3. If a waiver has accompanied an information package, a signed copy must be on file in order for students to participate in the excursion.
  7. Supervisor and Volunteer Responsibility
    1. Maps should be distributed to appropriate parties when necessary, and a meeting place determined to prevent lost children. 
    2. Students may be identified by some appropriate means, if this would help keep track of children in a crowded venue.  The phone number of the school should be made available to each child, so that communication may be possible in such a case.
    3. Parents and staff members who drive on excursions are encouraged to arrange for extra liability coverage on their personal insurance policies.  The cost of damage to vehicles that arises through accidents that occur during school excursions must be covered by each driver’s personal car insurance, as the school cannot arrange for car insurance for all drivers.
    4. All Alberta traffic laws will be followed.  It is each driver’s responsibility to ensure that the number of occupants in the vehicle does not exceed that mandated through the number of seatbelts and airbags.  All occupants must be buckled up by seat belts in the proper manner. 
    5. Other pertinent regulations are that all children under 40 lb. must be in a car seat, and children 12 years of age and under cannot sit in the front seat of a vehicle with a passenger-side air bag.
    6. Students may not drive other students in their vehicles on school sponsored trips, with the exception of siblings, wherein the parents have approved of this transfer. 
    7. Cell phones should not be used by the driver while driving on excursions.
    8. Supervision ratios must not exceed 10 students per teacher on any off-campus excursion.  Head counts must be conducted on a regular basis.
    9. Supervisors and other adult volunteers shall:
      1. conduct themselves responsibly and professionally, consistent with the responsibilities inherent in being a competent supervisor;
      2. take whatever reasonable precautions are necessary to ensure that the communication methods used in the school are carried on to ensure proper conduct, appropriate behaviour and safety of students;
      3. fulfill their role and duties for the duration of the excursion, including evenings and weekends.  The excursion shall be organized to ensure that the group remains intact, unless otherwise determined in advance.
    10. All of the students on a field trip are the responsibility of the supervising teachers.  Field trips are concluded when students are back at the school.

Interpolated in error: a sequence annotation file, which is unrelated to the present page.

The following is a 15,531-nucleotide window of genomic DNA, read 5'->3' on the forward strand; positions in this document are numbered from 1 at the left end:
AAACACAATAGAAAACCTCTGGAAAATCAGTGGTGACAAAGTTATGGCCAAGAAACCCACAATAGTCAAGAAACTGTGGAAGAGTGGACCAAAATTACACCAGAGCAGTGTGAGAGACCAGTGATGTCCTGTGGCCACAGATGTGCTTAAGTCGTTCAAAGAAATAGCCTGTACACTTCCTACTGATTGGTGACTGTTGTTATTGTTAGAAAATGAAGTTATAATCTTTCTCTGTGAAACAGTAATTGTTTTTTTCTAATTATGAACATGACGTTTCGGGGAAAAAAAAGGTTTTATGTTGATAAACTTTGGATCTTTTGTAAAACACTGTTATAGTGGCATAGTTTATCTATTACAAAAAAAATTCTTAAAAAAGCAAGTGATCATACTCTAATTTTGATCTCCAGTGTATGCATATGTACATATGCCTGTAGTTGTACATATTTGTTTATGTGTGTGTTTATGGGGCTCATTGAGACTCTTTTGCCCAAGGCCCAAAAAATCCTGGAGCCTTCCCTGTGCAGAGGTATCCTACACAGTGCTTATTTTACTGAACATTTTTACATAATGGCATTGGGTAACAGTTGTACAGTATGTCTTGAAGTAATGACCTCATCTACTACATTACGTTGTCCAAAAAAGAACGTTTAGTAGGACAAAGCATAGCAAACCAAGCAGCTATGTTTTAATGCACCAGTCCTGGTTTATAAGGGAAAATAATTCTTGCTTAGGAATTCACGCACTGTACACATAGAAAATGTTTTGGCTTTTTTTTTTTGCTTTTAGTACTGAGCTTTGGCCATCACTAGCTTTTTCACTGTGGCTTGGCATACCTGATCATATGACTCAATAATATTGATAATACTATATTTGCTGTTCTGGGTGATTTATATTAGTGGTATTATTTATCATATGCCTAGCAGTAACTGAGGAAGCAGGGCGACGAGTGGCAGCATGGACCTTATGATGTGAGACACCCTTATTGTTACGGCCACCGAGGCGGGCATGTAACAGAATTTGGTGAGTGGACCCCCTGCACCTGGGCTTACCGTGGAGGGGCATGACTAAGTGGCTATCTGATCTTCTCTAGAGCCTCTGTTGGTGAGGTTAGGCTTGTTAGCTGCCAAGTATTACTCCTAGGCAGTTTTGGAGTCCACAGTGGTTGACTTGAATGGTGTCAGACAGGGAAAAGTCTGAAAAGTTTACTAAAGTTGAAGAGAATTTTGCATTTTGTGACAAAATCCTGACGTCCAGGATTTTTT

11. For older students in Junior/Senior High, departures may be arranged for them to go directly home from the field trip, but only if the event is over at the end of the school day, and as long as it is agreed upon in advance between parents, students and teachers.  The front office should also be informed of such special situations.
    12. If the field trip does not occupy the entire time allotted to that class, and the students arrive back at the school early, then the accompanying teacher is responsible for planning appropriate activities for those students during intervening times.
  8. Emergency Procedures
    1. A serious emergency would be defined as a lost child, a severe injury requiring hospital intervention a car accident, a medical emergency, etc.  In these cases, teachers are expected to:
      1. Deal with the emergency as required.  For example, have someone call 911, administer first aid, return to the last place the child was seen, go to the meeting place, enlist the help on bystanders, etc.
      2. Deal with the rest of the group, by calling upon assistance from other supervisors or adults upon the scene.
      3. Inform the school, so that the parents of the affected student/s can be contacted by the school personnel.
      4. The school must act as the communication base for transmitting information, including health care numbers, between the emergency site, parents and the medical staff involved.
      5. Once emergency procedures have been initiated, arrangements should be made for the remainder or the class to return to the school
  9. Student Responsibility
    1. Students are expected to remain with the group during an excursion. 
    2. In order to encourage positive public behavior, students are expected to behave appropriately.  The main emphasis is to display respect and consideration.